Can you turn a BMW 335i into an M3 beater? That depends on what aspect of the M-car’s performance you want to tackle. If you want your 3-series to handle like an M3, then buy an M3 – the 335i dances to a different tune. If, however, it’s straight-line poke you’re after, a few firms can help you out with this.
About a year ago we drove a 378bhp 335i with a chip from DMS (evo 128). Now its Morego’s turn. The firm, an offshoot of Brodie Brittain Racing (BBR), offers three packages. Stage one is a straightforward remap with 366bhp, stage two adds a high-flow exhaust to get 382bhp, while stage three introduces a bigger intercooler and a modified air intake for 407bhp. Prices range from £465 up to £2695.
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The car we’re testing has the £1795 stage two kit, but I suspect it’ll still be enough to keep the M3 looking over its shoulder – not so much because of its peak power figure, which is still 32bhp shy of the M3’s 414bhp total, but because of its 404lb ft of torque. When I’m reminded that the M3 musters only295lb ft, I almost feel sorry for it. Even before we get to Bruntingthorpe I have a fair idea of how this is going to pan out: 335i whips M3 in-gear, M3 whips 335i from a standing start.
If you’ve already cast your eyes down the table on the right, you’ll know that’s a broadly accurate assessment. To be fair the M3 holds on to the 335i’s coat-tails reasonably well through fourth gear – not least because this M3 has the seven-speed DCT transmission, which is much shorter geared than the six-speed auto fitted to the 335i here. But arguably the bigger surprise is that the Morego reaches 60mph earlier and is only half a second behind at the ton, in the process taking a second and a half out of the standard 335i’s 0-100mph time.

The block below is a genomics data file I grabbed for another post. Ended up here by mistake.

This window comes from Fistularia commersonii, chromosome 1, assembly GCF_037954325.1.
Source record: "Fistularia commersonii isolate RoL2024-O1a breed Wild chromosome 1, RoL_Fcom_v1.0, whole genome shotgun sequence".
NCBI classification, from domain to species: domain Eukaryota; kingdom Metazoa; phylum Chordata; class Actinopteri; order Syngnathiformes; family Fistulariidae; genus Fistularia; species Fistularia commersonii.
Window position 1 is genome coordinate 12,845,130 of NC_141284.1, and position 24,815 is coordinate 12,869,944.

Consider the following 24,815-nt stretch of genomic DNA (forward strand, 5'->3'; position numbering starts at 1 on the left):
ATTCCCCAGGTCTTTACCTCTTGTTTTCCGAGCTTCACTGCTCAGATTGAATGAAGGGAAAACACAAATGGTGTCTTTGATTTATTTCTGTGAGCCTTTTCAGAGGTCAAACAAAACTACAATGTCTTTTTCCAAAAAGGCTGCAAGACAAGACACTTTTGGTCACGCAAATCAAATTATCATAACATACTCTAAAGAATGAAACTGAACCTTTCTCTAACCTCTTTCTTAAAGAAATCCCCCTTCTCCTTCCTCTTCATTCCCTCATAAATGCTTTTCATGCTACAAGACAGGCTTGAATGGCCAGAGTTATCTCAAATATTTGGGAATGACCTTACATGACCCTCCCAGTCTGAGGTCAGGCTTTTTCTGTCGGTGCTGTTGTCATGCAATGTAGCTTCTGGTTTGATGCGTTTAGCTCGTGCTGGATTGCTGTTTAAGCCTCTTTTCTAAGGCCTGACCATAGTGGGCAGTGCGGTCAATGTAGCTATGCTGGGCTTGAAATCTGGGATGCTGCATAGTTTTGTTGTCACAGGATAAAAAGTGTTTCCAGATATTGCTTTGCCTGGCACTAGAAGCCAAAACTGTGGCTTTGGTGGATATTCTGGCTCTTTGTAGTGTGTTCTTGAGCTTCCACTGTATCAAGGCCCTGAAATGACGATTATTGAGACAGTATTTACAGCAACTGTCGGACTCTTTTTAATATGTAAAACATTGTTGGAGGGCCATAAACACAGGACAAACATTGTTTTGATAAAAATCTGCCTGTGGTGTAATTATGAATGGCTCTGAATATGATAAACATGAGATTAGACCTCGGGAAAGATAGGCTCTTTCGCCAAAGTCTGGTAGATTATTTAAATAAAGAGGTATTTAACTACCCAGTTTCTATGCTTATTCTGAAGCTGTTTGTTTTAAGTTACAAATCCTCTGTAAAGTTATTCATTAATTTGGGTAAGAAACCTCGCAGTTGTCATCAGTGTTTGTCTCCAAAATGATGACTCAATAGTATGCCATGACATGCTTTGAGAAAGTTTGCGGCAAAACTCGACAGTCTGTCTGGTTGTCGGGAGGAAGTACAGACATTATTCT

By any measure this 335i is a quick car, quick enough to keep pretty much any supersaloon you care to mention in sight. In fact, when it comes to delivering accessible, any-condition acceleration, I reckon it has them all licked, with the possible exceptions of the Mercedes-Benz C63 AMG and Jaguar XFR.
Each turbo of the Morego’d 335i now has a more defined workload, and their actions are more noticeable in the gathering burst of acceleration that arrives at 1600rpm and then kicks hard at 4000rpm. Response is as good as ever, but it’s not 100 per cent lag-free and an engine as alert and penetrating as the M3’s 4-litre highlights that. The straight-six doesn’t have the personality, the rasping purity of the naturally aspirated V8 either; instead the new exhaust delivers a deep, bassy note.
This is a monstrously effective conversion, one that seamlessly enhances the 335i’s best aspect, allowing it to deliver its power more consistently and entertainingly than before, but in the process one or two deficiencies are highlighted. The lack of a slippy diff is now very noticeable at roundabout speeds and the automatic ’box tends to hunt in the low gears, changing down when it could use the torque – I suspect the extra poke is giving the gearbox software a few digital headaches. It’s nothing that manual shifting via the push-pull steering wheel levers can’t sort out, but I have a feeling the upgrades would complement the manual 335 even better, perhaps giving it a keener, sportier edge.
It still wouldn’t be an M3, but that’s not what the Morego package is about. This car has its own appeal – that of the do-it-all everyday coupe. Now with added bite.
|Engine||In-line 6-cyl, 2979cc, twin-turbo|
|Max power||382bhp @ 6080rpm|
|Max torque||404lb ft @ 3220rpm|
|Top speed||155mph (limited)|